According to Eurostat’s flash estimate, euro area annual HICP inflation was 0.4% in July 2014, after 0.5% in June. This reflects primarily lower energy price inflation, while the other main components of the HICP remained broadly unchanged . On the basis of current information, annual HICP inflation is expected to remain at low levels over the coming months, before increasing gradually during 2015 and 2016. Meanwhile, inflation expectations for the euro area over the medium to long term continue to be firmly anchored in line with our aim of maintaining inflation rates below, but close to, 2%.
The Governing Council sees both upside and downside risks to the outlook for price developments as limited and broadly balanced over the medium term. In this context, we will closely monitor the possible repercussions of heightened geopolitical risks and exchange rate developments.
Turning to the monetary analysis, data for June 2014 continue to point to subdued underlying growth in broad money (M3), with annual growth standing at 1.5% in June, compared with 1.0% in May. The growth of the narrow monetary aggregate M1 stood at 5.3% in June, up from 5.0% in May. The increase in the MFI net external asset position, reflecting in part the continued interest of international investors in euro area assets, remained an important factor supporting annual M3 growth.
The annual rate of change of loans to non-financial corporations (adjusted for loan sales and securitisation) remained negative at -2.3% in June, compared with -2.5% in May and ‑3.2% in February. Lending to non-financial corporations continues to be weak, reflecting the lagged relationship with the business cycle, credit risk, credit supply factors and the ongoing adjustment of financial and non-financial sector balance sheets. At the same time, in terms of monthly flows, loans to non-financial corporations have shown some signs of a stabilisation over recent months, after recording sizeable negative monthly flows earlier in the year. This is consistent with the results of the bank lending survey for the second quarter of 2014 in which banks reported that credit standards for loans to enterprises had eased in net terms. However, they remain rather tight overall, when seen from a historical perspective. In addition, banks reported an improvement in net loan demand by non-financial corporations and households. The annual growth rate of loans to households (adjusted for loan sales and securitisation) was 0.5% in June, broadly unchanged since the beginning of 2013.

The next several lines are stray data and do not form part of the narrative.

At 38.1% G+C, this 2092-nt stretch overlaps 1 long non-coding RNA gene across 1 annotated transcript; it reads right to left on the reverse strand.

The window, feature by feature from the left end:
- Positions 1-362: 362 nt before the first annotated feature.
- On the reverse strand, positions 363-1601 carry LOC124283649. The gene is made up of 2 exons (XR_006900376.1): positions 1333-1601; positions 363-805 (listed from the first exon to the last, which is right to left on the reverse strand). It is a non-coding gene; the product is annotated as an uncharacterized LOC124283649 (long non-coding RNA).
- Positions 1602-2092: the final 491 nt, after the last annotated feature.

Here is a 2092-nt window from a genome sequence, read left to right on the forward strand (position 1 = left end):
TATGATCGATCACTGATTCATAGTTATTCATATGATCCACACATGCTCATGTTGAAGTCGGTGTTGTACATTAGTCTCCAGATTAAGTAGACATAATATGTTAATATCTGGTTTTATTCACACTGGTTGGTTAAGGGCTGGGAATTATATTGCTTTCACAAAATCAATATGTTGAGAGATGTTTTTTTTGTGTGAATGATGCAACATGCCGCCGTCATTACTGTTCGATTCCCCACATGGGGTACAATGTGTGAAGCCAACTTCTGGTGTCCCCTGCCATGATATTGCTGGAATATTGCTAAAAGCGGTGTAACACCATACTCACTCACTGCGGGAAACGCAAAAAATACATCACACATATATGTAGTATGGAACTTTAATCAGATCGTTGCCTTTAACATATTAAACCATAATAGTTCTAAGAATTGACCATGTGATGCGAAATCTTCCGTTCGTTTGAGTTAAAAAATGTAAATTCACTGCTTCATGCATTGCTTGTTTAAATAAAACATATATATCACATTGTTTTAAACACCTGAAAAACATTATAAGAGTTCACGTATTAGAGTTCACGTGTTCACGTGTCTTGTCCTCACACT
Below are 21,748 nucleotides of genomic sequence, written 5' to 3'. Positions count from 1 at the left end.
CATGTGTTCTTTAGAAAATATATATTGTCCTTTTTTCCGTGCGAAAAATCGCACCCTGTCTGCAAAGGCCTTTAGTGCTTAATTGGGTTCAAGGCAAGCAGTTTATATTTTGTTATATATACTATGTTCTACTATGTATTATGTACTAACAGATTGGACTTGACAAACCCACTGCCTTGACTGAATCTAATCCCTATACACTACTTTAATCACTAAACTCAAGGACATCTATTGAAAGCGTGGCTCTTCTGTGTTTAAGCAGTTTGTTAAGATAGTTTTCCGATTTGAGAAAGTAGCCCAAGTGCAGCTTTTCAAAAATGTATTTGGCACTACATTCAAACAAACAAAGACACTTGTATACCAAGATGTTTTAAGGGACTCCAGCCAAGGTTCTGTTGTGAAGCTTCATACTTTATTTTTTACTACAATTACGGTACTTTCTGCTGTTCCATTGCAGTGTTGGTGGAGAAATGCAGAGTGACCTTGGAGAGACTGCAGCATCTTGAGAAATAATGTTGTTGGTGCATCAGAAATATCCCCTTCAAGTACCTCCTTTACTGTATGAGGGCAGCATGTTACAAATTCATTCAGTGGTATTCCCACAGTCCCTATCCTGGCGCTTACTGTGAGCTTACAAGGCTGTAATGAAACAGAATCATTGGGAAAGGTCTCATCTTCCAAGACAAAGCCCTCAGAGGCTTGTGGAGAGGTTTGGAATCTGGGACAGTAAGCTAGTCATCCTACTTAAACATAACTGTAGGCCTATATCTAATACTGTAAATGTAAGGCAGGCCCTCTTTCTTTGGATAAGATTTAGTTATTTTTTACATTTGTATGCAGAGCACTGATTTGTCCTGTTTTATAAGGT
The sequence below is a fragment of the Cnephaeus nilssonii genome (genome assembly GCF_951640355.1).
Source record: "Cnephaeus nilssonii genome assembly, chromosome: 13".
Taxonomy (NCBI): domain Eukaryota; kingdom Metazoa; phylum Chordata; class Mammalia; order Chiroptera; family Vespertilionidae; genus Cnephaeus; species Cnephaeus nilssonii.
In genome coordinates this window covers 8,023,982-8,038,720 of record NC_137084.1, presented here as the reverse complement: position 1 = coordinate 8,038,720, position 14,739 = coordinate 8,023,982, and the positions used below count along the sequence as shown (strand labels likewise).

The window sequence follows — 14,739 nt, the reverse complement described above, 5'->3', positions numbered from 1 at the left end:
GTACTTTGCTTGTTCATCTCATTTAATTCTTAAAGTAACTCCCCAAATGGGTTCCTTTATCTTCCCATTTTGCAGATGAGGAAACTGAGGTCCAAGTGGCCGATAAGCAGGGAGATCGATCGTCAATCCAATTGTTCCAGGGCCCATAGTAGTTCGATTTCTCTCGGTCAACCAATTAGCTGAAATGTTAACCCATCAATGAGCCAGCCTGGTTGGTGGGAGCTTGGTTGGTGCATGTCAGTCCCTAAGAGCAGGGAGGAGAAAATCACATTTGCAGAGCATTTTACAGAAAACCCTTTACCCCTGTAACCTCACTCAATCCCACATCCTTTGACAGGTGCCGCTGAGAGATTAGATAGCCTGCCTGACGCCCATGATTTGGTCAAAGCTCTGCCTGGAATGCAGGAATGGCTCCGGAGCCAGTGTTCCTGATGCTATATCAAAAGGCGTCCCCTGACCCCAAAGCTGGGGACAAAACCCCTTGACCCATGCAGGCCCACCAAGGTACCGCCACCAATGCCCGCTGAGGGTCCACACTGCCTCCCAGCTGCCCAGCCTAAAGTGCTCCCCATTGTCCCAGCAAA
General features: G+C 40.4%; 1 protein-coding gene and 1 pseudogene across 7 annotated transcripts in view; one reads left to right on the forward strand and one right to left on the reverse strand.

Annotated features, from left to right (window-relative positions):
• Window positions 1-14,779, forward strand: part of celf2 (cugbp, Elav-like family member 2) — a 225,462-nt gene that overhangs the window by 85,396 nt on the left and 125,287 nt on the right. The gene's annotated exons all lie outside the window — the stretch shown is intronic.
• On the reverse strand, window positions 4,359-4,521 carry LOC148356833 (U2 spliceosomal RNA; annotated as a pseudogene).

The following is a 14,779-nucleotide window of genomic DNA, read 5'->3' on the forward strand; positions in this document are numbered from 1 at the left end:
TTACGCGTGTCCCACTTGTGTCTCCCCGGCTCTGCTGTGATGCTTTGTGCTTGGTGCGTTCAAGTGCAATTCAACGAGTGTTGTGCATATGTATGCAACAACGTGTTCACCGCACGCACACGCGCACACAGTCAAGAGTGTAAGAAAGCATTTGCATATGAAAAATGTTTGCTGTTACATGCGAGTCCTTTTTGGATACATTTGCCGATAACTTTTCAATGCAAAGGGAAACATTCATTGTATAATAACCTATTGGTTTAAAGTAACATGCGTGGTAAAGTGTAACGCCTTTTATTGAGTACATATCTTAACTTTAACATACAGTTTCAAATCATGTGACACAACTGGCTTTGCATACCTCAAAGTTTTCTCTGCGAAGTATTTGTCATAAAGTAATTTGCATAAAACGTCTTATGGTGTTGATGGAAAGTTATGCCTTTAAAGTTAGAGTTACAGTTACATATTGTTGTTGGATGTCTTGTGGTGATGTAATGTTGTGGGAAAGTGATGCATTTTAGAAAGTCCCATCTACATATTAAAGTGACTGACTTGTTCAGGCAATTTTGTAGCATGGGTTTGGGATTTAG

Against the background of weak credit growth, the ECB’s ongoing comprehensive assessment of banks’ balance sheets is of key importance. Banks should take full advantage of this exercise to improve their capital position, thereby supporting the scope for credit expansion during the next stages of the recovery.
To sum up, the economic analysis indicates that the current low level of inflation should be followed by a gradual upward movement in HICP inflation rates towards levels closer to 2%. A cross-check with the signals from the monetary analysis confirms this picture.
As regards fiscal policies, comprehensive fiscal consolidation in recent years has contributed to reducing budgetary imbalances. Important structural reforms have increased competitiveness and the adjustment capacity of countries’ labour and product markets. These efforts now need to gain momentum to enhance the euro area’s growth potential. Structural reforms should focus on fostering private investment and job creation. To restore sound public finances, euro area countries should proceed in line with the Stability and Growth Pact and should not unravel the progress made with fiscal consolidation. Fiscal consolidation should be designed in a growth-friendly way. A full and consistent implementation of the euro area’s existing fiscal and macroeconomic surveillance framework is key to bringing down high public debt ratios, to raising potential growth and to increasing the euro area’s resilience to shocks.
We are now at your disposal for questions.